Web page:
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Stephanie Barczewski

British archives are full of documentary reminders of the links between plantations in the West Indies and landed estates in the United Kingdom. The East Sussex Record Office preserves a notebook kept by John Fuller, an ironmaster who in 1703 married Elizabeth Rose, the daughter of the Jamaican planter Fulke Rose. Through the marriage, Fuller acquired sugar plantations totalling

in Country houses and the British Empire, 1700–1930

This book is wholly devoted to assessing the array of links between Scotland and the Caribbean in the later eighteenth century. It uses a wide range of archival sources to paint a detailed picture of the lives of thousands of Scots who sought fortunes and opportunities, as Burns wrote, ‘across th' Atlantic roar’. The book outlines the range of their occupations as planters, merchants, slave owners, doctors, overseers and politicians, and shows how Caribbean connections affected Scottish society during the period of ‘improvement’. The book highlights the Scots' reinvention of the system of clanship to structure their social relations in the empire and finds that involvement in the Caribbean also bound Scots and English together in a shared Atlantic imperial enterprise and played a key role in the emergence of the British nation and the Atlantic world.

The 'Indian Room' label from Osterley's bell-pull system illustrates the economic and cultural aspects of the relationship between country houses and the British Empire. This book is a study of that relationship, of the ways in which country houses like Osterley served as venues for the expression of personal and national imperial engagement between 1700 and 1930. A rare scholarly analysis of the history of country houses that goes beyond an architectural or biographical study, and recognises their importance as the physical embodiments of imperial wealth and reflectors of imperial cultural influences, is presented. The book assesses the economic and cultural links between country houses and the Empire. In terms of imperial values, country houses expressed both the economic and cultural impact of empire. Carr and Gladstone were only two of the many examples of colonial merchants who turned landed magnates. Nabobs - men who made their fortunes either as employees of the East India Company or as 'free traders' in India - were willing to risk their lives in pursuit of wealth. Like nabobs, planters went to the colonies in search of wealth and were prepared to spend substantial time there in order to accumulate it. Military and naval were among categories of people who purchased landed estates with imperial wealth. The book identifies four discourses of empire - commodities, cosmopolitanism, conquest and collecting - that provided the basic categories in which empire was represented in country-house context.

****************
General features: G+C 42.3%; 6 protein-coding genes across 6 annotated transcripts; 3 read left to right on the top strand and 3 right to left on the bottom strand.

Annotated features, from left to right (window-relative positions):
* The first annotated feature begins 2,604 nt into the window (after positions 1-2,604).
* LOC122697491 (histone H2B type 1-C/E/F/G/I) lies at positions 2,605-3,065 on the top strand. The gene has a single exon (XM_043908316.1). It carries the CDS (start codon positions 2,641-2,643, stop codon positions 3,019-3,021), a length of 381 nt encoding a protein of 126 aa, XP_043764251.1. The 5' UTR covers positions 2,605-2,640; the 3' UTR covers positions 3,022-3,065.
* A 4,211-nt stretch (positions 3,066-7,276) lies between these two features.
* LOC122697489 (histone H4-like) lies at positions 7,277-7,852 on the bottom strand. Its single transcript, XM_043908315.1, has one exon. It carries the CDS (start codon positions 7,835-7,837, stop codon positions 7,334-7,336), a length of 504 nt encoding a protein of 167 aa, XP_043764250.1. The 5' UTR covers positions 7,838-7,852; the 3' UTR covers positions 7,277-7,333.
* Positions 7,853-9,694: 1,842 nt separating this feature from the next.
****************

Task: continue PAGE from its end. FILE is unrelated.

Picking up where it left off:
Anandi Ramamurthy

over plantation production throughout the late nineteenth and early twentieth centuries. These advertisements highlight the way in which a particular mode of production that suited tea planters was continuously represented. In consequence, the image of the plantation labourer became one of the dominant representations of Indians in the commercial culture of the period. It is particularly interesting

in Imperial persuaders
Trevor Burnard

began in the mid fifteenth century, before Columbus’s voyages to the New World, and which lasted until 1888 when Brazil became the last society to abolish slavery, is to analyse the meanings for planters, traders, and enslaved people of the constant violence that enveloped this system.4 In this chapter, I use violence as an analytic category in order to demonstrate how brutality, violence, and death were not mere by-products of the extremely lucrative early modern plantation system but were the sine qua non of that plantation world. This approach requires

in A global history of early modern violence
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The culture of free trade versus the culture of anti-slavery in Britain and the British Caribbean, 1840–50
Philip Harling

production. But after emancipation they were seen to protect the ‘great experiment’ in free-labour sugar from the slave-made sugar of Cuba and Brazil, which was cheaper to produce and taking an ever-growing share of the world market. So widely felt was the need to safeguard British West Indian ex-slaves and planters from direct competition with slave sugar in 1833 that MPs rejected the Radical free

in The cultural construction of the British world
Mary Chamberlain

… is the structure of a shared moral universe … that makes possible a collective (though rarely coordinated) action born of moral outrage. 2 The planters had a monopoly on local employment, controlled access to poor relief and pensions (until the Richardson reforms), owned most of the land on which their labourers rested their houses

in Empire and nation-building in the Caribbean
Douglas J. Hamilton

trusteeship to a more entrepreneurial imperial setting. Not only were Scots employed by planters, but many were landowners themselves, and they acted as magnets for employment applications. If they returned to Britain as absentees, their need to employ reliable attorneys and managers became all the greater if they were to continue to enjoy profits from their estates. Jamaica and the Leeward

in Scotland, the Caribbean and the Atlantic world 1750–1820
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Katie Donington

paid £1,500 per annum. As Agent for the largest and most powerful of the Caribbean possessions, George became the leading spokesman for the West India interest in Britain. His appointment came at a crucial time; with the campaign to defend the slave trade lost, the planters and merchants were left in a precarious situation. Metropolitan consciousness had been awakened and it

in The bonds of family